In popular music, half time is a type of meter and tempo that alters the rhythmic feel by essentially doubling the tempo resolution or metric division. Thus 4
4 approximates 8
8. It is not to be confused with alla breve or odd time. Though notes usually get the same value relative to the tempo, the way the beats are divided is altered. While much music typically has a backbeat on quarter note (crotchet) beats two and four, half time would increase the interval between backbeats to double, thus making it hit on beats three and seven (counted out of an 8 beat measure [bar], common practice in half time):
1 2 3 4 1 2 3 4 1 2 3 4 5 6 7 8 1 2 3 4
A classic example is the half-time shuffle, a variation of a shuffle rhythm, which is used extensively in hip-hop and some blues music. Some of the variations of the basic groove are notoriously difficult to play on drum set. It is also a favorite in some pop and rock tunes. Some classic examples are the Purdie Shuffle by Bernard Purdie which appears in "Home At Last" and "Babylon Sisters", both of which are Steely Dan songs. "Fool in the Rain" by Led Zeppelin uses a derivation of the Purdie Shuffle, and Jeff Porcaro of Toto created a hybridization of the Zeppelin and Purdie shuffles called the Rosanna shuffle for the track "Rosanna".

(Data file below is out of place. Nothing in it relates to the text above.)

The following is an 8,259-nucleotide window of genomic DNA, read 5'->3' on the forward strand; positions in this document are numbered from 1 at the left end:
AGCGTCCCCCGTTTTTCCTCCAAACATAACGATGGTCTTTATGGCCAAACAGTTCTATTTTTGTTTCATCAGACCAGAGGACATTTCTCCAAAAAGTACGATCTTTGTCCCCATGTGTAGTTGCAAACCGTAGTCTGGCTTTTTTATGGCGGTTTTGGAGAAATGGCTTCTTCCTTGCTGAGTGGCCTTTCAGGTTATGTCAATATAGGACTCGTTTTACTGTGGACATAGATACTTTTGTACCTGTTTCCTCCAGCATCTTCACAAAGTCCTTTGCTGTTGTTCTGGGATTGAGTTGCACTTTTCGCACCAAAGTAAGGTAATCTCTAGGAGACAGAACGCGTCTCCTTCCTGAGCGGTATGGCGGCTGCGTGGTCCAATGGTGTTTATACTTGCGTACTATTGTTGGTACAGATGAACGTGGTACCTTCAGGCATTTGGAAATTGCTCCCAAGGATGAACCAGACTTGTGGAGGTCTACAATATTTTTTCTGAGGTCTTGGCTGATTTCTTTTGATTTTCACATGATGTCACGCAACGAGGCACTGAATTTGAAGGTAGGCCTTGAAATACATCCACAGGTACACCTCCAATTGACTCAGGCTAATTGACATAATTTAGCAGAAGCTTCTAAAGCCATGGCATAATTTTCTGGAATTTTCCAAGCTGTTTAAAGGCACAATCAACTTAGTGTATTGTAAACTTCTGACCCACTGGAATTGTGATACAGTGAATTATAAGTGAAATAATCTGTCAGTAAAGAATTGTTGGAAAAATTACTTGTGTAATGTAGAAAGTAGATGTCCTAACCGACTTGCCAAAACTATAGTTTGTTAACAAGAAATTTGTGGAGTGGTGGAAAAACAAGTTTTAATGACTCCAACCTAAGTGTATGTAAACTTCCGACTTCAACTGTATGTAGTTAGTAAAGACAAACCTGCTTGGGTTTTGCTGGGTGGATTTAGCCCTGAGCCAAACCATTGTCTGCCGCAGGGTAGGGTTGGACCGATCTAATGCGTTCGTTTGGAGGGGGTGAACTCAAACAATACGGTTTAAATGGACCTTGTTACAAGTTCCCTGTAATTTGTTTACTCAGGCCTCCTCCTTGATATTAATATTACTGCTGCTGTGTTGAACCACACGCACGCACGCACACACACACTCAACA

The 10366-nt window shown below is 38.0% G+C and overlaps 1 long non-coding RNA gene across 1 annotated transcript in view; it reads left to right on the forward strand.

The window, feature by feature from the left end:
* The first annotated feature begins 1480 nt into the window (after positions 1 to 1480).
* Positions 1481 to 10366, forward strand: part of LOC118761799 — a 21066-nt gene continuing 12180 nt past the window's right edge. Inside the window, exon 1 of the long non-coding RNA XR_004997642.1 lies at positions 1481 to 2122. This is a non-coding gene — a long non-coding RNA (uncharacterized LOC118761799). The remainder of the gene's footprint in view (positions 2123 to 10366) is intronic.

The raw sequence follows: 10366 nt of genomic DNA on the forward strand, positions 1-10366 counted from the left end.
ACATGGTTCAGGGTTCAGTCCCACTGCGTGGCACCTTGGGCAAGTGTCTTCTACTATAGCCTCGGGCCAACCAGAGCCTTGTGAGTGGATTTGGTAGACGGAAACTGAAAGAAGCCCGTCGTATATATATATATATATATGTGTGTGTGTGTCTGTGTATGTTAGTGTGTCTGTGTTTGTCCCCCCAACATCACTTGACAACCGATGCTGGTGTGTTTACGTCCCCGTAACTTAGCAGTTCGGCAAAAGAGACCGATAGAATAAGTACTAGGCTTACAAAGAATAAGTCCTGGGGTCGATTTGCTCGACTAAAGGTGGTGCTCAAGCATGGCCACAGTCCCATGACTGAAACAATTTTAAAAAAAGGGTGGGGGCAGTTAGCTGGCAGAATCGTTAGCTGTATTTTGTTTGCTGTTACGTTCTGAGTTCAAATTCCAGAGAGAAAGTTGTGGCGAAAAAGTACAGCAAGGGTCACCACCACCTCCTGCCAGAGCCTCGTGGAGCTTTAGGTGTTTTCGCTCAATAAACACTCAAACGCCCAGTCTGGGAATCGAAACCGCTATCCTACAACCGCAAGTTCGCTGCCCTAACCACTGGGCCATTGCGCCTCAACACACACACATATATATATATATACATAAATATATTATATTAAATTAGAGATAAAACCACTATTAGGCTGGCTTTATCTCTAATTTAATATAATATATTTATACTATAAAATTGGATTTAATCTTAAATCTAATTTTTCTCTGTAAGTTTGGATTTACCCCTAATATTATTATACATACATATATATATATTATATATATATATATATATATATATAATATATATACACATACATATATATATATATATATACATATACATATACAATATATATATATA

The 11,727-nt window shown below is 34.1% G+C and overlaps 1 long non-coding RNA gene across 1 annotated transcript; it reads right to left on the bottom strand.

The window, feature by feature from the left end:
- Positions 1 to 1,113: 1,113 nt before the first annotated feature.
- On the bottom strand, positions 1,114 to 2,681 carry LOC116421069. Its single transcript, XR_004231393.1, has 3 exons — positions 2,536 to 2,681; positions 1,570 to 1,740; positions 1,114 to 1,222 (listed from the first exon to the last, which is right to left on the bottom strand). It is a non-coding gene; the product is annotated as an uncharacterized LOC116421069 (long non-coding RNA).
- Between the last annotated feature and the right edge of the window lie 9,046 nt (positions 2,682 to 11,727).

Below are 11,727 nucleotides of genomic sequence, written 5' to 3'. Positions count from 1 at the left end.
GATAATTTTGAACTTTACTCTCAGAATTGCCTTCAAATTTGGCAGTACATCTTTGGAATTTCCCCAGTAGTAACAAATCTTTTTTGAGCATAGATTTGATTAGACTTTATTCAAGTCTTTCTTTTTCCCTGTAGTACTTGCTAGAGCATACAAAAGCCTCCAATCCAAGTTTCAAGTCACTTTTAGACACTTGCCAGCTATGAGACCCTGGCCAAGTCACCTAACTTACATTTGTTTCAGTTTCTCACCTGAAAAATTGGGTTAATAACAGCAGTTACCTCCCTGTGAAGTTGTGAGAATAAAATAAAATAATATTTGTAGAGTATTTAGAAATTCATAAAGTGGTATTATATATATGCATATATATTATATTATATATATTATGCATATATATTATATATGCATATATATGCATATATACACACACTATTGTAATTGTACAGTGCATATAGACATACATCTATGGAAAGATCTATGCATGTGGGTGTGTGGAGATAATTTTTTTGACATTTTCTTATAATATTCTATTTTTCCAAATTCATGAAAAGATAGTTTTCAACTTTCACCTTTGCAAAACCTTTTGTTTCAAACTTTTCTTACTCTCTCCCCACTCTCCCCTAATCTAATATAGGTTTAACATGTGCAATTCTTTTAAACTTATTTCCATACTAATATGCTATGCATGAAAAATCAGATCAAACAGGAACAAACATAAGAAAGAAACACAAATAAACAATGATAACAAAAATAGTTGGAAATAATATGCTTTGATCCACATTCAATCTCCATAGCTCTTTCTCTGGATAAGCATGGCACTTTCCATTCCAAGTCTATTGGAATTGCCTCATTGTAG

It is important to realize that while in half time, the feel of notes are chopped in half, but the actual time value remains the same. For example, at the same tempo, 8th notes (quavers) would sound like 16ths (semiquavers). In the case of the half time shuffle, triplets sound like 16th note (semiquaver) triplets, etc. By preserving the tempo, the beat is stretched by a factor of 2.